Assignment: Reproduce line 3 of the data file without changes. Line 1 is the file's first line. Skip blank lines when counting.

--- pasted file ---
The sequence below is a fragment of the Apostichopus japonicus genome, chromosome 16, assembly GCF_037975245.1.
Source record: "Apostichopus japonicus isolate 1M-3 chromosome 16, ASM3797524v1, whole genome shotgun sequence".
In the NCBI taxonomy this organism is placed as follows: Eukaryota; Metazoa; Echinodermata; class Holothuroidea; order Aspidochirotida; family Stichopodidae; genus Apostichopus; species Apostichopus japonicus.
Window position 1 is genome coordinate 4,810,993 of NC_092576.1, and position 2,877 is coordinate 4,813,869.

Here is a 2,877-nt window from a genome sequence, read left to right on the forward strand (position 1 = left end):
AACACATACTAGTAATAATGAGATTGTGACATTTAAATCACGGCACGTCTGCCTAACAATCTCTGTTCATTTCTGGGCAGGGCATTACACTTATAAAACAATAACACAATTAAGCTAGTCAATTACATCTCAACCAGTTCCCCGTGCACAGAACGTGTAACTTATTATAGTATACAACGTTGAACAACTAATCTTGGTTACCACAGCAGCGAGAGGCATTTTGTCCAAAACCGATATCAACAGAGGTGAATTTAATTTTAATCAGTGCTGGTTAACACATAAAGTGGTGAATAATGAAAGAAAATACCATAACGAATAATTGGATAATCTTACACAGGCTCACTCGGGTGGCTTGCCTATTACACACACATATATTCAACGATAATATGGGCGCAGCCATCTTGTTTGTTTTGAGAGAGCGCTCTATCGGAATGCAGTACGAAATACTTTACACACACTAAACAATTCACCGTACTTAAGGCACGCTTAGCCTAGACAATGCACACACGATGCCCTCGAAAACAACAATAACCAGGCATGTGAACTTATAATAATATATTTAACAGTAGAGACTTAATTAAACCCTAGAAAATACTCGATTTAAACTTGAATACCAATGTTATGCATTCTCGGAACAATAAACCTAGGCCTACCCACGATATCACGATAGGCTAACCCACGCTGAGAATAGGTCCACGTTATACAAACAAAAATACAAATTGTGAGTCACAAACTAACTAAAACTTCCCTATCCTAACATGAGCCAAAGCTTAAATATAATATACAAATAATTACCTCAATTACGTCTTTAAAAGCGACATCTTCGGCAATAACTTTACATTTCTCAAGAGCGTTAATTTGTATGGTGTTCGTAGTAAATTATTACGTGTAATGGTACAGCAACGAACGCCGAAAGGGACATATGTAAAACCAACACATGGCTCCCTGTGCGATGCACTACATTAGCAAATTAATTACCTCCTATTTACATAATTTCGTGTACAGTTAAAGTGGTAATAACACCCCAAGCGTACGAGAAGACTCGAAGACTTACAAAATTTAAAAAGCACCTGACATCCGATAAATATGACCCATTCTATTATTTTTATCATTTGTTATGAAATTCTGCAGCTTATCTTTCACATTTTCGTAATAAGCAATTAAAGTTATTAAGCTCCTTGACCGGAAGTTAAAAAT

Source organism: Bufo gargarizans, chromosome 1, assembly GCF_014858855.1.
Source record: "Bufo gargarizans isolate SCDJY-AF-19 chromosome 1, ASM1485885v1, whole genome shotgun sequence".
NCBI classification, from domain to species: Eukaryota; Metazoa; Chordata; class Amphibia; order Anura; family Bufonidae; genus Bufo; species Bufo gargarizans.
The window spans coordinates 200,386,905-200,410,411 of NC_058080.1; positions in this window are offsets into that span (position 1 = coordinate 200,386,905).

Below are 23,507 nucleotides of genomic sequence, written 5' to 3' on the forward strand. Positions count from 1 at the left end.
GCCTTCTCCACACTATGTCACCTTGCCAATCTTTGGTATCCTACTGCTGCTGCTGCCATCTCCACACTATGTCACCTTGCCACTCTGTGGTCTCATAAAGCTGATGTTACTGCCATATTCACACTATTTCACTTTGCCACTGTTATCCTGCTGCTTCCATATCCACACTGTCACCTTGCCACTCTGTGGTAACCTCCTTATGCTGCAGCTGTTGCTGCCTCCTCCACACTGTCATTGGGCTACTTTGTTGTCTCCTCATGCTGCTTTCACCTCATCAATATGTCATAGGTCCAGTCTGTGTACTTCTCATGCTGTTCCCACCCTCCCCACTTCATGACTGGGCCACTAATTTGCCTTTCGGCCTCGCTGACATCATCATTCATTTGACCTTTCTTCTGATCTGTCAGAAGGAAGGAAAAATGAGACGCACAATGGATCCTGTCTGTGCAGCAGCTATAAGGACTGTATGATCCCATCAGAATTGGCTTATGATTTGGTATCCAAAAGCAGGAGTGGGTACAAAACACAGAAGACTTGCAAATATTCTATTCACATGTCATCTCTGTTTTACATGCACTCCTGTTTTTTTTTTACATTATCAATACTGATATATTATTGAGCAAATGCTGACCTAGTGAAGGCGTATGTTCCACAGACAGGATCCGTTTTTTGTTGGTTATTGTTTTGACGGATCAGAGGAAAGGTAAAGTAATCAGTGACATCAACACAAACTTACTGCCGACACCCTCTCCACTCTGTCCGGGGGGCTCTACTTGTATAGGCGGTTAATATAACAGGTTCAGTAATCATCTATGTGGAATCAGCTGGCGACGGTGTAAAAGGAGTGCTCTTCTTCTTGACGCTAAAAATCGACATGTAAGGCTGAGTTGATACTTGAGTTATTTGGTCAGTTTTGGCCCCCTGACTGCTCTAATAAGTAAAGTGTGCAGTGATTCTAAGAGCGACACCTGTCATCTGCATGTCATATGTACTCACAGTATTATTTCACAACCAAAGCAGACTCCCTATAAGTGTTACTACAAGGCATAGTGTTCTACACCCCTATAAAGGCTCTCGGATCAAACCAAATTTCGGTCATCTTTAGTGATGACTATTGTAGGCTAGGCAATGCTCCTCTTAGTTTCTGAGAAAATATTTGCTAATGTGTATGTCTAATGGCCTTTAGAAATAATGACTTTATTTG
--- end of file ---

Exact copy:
In the NCBI taxonomy this organism is placed as follows: Eukaryota; Metazoa; Echinodermata; class Holothuroidea; order Aspidochirotida; family Stichopodidae; genus Apostichopus; species Apostichopus japonicus.